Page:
5 steps to addressing key selection criteria


Key selection criteria list the skills, experience, qualifications and personal attributes that employers are looking for in candidates to fulfil a certain role. They are often the criteria behind the person or job specification used for many public sector roles. When vetting your application, the hiring manager will use these criteria to assess your suitability for the job, so it’s crucial that you address them.

Sometimes it’s acceptable for you to do this within your CV or cover letter, but more usually you’ll be expected to respond to the criteria in an application form or to create an additional document called a Selection Criteria Statement in which you write out the different criteria and reflect on each of them individually.

Find out from the company if you’re unsure which method to choose, but whichever format you end up using make sure you work through the following steps:

1. Formatting
It’s important that you address each criterion separately. If you’re using a Selection Criteria Statement, you’ll need to create section headings for all the different criteria. Present them in the same order as they appear in the job specification, using the same wording. Under each header (or application form section), write one or two paragraphs, starting with a short introduction describing how you meet the requirement followed by a more in-depth description of the relevant skills and experience you possess. Use bullet points where needed to structure the information.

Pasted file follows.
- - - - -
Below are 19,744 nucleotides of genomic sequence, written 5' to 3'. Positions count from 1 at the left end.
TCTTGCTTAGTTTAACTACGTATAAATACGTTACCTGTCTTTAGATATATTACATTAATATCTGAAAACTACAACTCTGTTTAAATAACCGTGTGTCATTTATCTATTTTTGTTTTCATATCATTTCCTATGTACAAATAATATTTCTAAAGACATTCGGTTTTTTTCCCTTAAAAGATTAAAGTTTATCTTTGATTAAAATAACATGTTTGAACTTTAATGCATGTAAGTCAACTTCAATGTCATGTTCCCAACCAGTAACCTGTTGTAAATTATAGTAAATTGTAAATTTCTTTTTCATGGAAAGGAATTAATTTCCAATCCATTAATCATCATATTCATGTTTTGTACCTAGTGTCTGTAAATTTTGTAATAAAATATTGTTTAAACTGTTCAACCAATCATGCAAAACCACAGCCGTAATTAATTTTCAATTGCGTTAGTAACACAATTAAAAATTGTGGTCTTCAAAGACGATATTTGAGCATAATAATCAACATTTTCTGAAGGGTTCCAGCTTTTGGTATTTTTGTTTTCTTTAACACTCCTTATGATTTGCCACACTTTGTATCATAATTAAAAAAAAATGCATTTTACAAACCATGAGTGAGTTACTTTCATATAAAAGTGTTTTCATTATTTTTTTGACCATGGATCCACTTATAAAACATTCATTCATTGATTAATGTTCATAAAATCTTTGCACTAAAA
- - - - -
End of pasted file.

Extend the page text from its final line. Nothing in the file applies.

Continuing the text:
2. Read carefully
You need to know exactly what the employer is looking for – for example, do they require ‘knowledge of’ or ‘experience of’ – so read the criteria thoroughly and make sure you answer the question, providing the appropriate evidence.

3. Address each part of the criteria
Some criteria may consist of different elements, for example: ‘Experience in developing, implementing and evaluating a range of education services and products.’ Make sure you address each part of the criterion, describing the relevant skills and experience you have for each. Try to quantify your experience where possible – for example by mentioning the number of years you spent in a certain role.

4. Give specific examples
Vague, unsupported claims or cliché statements won’t cut it; you have to be specific when talking about your skills and achievements. So instead of saying, ‘I am a great problem-solver’, think of a concrete example you can use that illustrates how you handled a particularly difficult problem.

5. Use the STAR technique
Once you’ve thought of an example, use the STAR technique to construct your response, briefly describing the Situation, Task, Action and Result. An example for the problem-solving criterion might look like this:

‘When I was head of the film society, we wanted to organise a film festival to show the projects of fellow students, but our budget wasn’t big enough to cover all our expenses. I decided to start a crowdfunding campaign, offering a free video production workshop for anyone who donated $20 or more. Ultimately, we ran four very successful workshops, raising enough money to help us stage a two-day festival.’

If you’re writing a Selection Criteria Statement you might want to add more detail to the paragraph above; if you’re only writing a cover letter you’ll be limited to at the very most two pages – you’ll still need to address each of the criterion separately; you’ll just have to do it in fewer words. In your CV, make sure you use bullet points and keywords to highlight those skills and achievements that fit the selection criteria.

Use active verbs – i.e. ‘I negotiated’ rather than ‘I was responsible for’ – keep the content clear and concise and make sure not to skip that final check: grammar and spelling mistakes could undo all the hard work you put in your application so make sure your application is error-free!

Source: HN Global